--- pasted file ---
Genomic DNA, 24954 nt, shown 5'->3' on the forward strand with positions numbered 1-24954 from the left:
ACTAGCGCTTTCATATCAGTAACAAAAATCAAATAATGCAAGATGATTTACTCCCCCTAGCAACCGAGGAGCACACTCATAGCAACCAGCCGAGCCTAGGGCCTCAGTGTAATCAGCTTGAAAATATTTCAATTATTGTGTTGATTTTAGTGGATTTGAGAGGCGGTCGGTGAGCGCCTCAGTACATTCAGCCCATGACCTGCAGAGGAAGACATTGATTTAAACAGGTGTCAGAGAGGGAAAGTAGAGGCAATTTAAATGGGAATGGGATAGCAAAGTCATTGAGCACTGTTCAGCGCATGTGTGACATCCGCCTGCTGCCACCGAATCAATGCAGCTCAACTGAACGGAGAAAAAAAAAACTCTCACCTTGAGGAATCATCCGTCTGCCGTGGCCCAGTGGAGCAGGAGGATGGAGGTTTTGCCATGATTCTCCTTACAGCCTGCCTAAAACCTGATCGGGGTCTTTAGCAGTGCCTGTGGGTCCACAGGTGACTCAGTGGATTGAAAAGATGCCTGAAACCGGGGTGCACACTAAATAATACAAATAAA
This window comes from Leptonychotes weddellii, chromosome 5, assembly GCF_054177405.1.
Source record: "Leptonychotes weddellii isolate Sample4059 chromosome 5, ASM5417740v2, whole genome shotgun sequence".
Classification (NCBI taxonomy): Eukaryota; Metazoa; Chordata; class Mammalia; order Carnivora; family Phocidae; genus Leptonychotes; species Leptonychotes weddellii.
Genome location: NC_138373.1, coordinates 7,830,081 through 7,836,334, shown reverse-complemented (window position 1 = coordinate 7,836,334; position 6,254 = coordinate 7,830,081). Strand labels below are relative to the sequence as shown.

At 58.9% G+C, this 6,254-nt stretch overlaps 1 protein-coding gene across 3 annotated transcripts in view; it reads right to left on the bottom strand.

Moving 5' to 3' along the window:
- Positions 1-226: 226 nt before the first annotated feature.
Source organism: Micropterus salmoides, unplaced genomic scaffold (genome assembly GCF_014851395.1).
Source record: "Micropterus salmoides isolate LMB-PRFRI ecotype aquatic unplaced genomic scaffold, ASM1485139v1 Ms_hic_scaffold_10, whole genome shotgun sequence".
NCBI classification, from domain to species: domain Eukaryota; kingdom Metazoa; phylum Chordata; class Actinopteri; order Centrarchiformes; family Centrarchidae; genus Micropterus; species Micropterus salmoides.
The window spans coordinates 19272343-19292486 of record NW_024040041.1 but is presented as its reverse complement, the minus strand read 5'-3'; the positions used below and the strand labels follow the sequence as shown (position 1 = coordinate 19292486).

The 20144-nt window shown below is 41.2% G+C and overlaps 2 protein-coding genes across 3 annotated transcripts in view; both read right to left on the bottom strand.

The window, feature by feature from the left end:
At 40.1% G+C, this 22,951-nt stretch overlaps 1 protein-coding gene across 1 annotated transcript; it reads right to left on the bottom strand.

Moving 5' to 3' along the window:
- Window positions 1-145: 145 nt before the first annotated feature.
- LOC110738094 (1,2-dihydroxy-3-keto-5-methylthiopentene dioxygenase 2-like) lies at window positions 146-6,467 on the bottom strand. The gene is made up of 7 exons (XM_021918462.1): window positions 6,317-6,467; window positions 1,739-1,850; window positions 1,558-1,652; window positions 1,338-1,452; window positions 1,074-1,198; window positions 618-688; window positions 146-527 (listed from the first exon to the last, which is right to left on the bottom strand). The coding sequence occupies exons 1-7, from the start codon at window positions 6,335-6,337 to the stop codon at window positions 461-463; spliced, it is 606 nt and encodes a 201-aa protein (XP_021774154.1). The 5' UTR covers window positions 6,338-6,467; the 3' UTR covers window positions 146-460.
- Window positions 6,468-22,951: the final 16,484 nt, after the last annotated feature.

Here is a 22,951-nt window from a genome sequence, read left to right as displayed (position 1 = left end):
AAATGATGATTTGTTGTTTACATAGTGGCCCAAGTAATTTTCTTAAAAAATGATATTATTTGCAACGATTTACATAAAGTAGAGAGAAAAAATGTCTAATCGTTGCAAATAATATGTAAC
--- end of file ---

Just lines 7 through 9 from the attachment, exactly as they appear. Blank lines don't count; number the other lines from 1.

At 58.9% G+C, this 6,254-nt stretch overlaps 1 protein-coding gene across 3 annotated transcripts in view; it reads right to left on the bottom strand.

Moving 5' to 3' along the window:
- Positions 1-226: 226 nt before the first annotated feature.